Pacific Regional Office
Feb. 14, 2002
Audit No. 342
This document is an HTML formatted version of a printed document. The printed document may contain agency comments, charts, photographs, appendices, footnotes and page numbers which may not be reproduced in this electronic version. If you require a printed version of this document contact the United States Securities and Exchange Commission, Office of Inspector General, Mail Stop 11-7, 450 Fifth Street N.W., Washington, D.C. 20549 or call (202) 942-4460.
PACIFIC REGIONAL OFFICE
Audit No. 342
February 14, 2002
Limited Audit of Financial and Administrative Controls
The Office of Inspector General (OIG) conducted a limited audit of selected financial and administrative controls in the Commission's Pacific Regional Office (PRO) in Los Angeles, California. The audit procedures included interviewing PRO staff, reviewing supporting documentation, and conducting limited tests of transactions in Fiscal Year (FY) 2001. The purpose of the audit was to provide the Commission with negative assurance concerning these controls.1 We performed our audit in October 2001, in accordance with generally accepted government auditing standards.
The PRO, with approximately 135 full-time staff, carries out the Commission's programs, subject to Commission oversight, in Alaska, Arizona, California, Guam, Hawaii, Idaho, Montana, Nevada, Oregon and in the state of Washington. The PRO's administrative officer and staff perform a broad range of financial and administrative functions, including purchasing, travel, time and attendance, and budgeting.
During the limited audit described above, except for the matter discussed below, no material weaknesses in the PRO's financial and administrative controls came to our attention.
We informally discussed a number of non-material findings and recommendations with PRO management. Management generally concurred with the findings and agreed to implement the recommendations. The recommendations below are intended to enhance PRO's property management.
The PRO's property records that we reviewed included a number of discrepancies. Out of a judgment sample of 56 (of approximately 525) automated data processing (ADP) items assigned to the PRO,2 we could not locate 29 items. Also, we identified 32 ADP items incorrectly assigned and 10 unrecorded items.
The Office of Administrative and Personnel Management (OAPM) inventoried the PRO's ADP items in May 2001, and gave the PRO a list of approximately 170 items to reconcile with the property records. Offices must promptly research these items and provide OAPM with a written report of the results. At the time of our audit, however, this reconciliation was still incomplete, so the PRO's property records were incorrect.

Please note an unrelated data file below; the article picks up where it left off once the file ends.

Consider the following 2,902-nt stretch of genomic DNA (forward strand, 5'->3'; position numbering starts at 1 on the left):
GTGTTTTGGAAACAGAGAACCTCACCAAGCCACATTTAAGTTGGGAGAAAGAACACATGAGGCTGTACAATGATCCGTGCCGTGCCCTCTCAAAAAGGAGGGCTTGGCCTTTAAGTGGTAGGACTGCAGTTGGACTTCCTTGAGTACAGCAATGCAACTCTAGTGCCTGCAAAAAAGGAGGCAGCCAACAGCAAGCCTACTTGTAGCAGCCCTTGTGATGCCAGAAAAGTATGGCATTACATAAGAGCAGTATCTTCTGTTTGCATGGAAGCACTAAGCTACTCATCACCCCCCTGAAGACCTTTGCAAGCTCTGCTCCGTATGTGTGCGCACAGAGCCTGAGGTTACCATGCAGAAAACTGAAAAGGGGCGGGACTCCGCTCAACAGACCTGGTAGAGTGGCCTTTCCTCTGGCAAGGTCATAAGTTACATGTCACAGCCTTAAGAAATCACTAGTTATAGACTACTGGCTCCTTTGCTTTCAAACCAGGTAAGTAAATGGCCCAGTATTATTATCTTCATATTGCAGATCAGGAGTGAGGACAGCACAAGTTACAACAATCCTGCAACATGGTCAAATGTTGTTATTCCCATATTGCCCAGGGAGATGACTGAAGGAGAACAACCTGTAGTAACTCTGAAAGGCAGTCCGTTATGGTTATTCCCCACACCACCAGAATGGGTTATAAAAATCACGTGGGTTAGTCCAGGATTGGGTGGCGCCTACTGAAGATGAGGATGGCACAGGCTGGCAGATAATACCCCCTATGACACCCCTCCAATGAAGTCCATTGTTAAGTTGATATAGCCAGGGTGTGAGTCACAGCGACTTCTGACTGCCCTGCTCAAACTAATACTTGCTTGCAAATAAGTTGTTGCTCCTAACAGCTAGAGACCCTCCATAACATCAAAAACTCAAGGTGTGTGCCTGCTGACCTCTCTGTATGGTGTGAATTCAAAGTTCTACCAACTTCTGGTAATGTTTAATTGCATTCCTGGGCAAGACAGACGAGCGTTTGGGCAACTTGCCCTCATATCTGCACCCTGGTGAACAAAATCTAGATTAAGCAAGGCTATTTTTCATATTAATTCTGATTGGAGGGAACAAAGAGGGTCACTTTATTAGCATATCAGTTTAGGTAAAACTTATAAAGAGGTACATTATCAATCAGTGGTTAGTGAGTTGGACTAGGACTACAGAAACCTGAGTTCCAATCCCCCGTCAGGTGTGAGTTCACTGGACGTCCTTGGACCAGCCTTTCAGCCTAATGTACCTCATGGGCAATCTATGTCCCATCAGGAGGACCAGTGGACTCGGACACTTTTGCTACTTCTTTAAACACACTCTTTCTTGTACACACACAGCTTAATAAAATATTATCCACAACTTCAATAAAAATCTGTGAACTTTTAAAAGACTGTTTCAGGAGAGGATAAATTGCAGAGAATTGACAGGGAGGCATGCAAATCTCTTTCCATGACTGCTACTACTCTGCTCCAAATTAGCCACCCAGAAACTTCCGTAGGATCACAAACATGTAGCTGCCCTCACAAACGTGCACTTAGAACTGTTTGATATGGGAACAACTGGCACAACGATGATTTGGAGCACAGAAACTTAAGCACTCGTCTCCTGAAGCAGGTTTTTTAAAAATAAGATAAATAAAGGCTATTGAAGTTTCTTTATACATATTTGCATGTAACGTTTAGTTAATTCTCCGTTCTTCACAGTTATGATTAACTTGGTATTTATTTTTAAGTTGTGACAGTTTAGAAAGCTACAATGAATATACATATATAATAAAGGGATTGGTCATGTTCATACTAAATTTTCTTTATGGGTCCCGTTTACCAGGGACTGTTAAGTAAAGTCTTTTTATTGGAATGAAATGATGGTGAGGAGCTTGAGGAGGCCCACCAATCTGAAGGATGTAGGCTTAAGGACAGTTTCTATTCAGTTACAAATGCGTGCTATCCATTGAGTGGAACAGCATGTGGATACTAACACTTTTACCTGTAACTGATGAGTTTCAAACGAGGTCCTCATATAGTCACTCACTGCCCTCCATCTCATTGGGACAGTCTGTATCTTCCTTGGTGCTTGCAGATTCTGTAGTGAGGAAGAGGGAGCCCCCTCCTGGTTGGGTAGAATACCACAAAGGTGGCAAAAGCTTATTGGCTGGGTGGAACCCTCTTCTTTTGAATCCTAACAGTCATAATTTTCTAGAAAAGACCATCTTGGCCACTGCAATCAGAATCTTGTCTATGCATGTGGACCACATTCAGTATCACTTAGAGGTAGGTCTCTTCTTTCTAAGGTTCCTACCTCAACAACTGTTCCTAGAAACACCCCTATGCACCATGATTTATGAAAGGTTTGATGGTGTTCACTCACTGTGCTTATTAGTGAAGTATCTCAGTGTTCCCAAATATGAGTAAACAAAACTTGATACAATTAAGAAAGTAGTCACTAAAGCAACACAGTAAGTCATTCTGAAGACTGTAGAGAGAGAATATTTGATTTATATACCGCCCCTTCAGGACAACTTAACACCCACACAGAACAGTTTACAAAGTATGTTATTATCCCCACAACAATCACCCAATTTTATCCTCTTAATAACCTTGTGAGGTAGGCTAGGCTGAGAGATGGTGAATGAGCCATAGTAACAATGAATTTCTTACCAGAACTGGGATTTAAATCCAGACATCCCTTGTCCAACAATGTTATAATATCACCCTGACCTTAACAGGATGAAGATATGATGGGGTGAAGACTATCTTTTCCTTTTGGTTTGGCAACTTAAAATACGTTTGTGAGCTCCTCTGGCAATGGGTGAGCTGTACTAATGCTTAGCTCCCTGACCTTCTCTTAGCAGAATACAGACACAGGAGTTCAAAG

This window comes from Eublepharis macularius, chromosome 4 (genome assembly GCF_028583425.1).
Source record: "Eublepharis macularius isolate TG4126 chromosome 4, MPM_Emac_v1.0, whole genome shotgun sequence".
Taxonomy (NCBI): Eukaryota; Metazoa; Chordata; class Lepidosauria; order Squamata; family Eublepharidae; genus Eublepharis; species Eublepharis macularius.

After OAPM's inventory, the PRO initiated a manual reconciliation of its property records, but could not access and update its records in the Commission's automated property management system. It had been unable to regain access to this system (until November 2001) since the previous property specialist left the PRO approximately a year ago. 3 Also, the PRO had not reassigned the responsibility for property management (the computer specialists helped track ADP items).4
Although the PRO is now able to update its automated property records, slow system performance still makes updating records time-consuming. The Office of Information Technology (OIT) has indicated that it is aware of the system's performance problems, and is looking at ways to improve the system.
The PRO successfully completed its inventory reconciliation in December 2001. To improve its property management, the PRO plans to assign the function to one of its administrative staff, perform its own physical inventory of its property in the near future and coordinate the results with OAPM.
The PRO should assign property management to an administrative employee, and provide the employee and the computer specialists with appropriate training.
In the future, the PRO should ensure that it promptly reconciles its property records with OAPM's after the annual inventory.
1 Negative assurance means that no material internal control weaknesses came to our attention during our limited audit.
2 We limited our tests to ADP equipment, based on materiality.
3 OAPM indicated that access to the system was not necessary to complete the reconciliation. On the other hand, the PRO indicated that it was never told that it could use its manual records to complete the reconciliation.
4 The PRO indicated that it would soon reassign this responsibility to an administrative employee.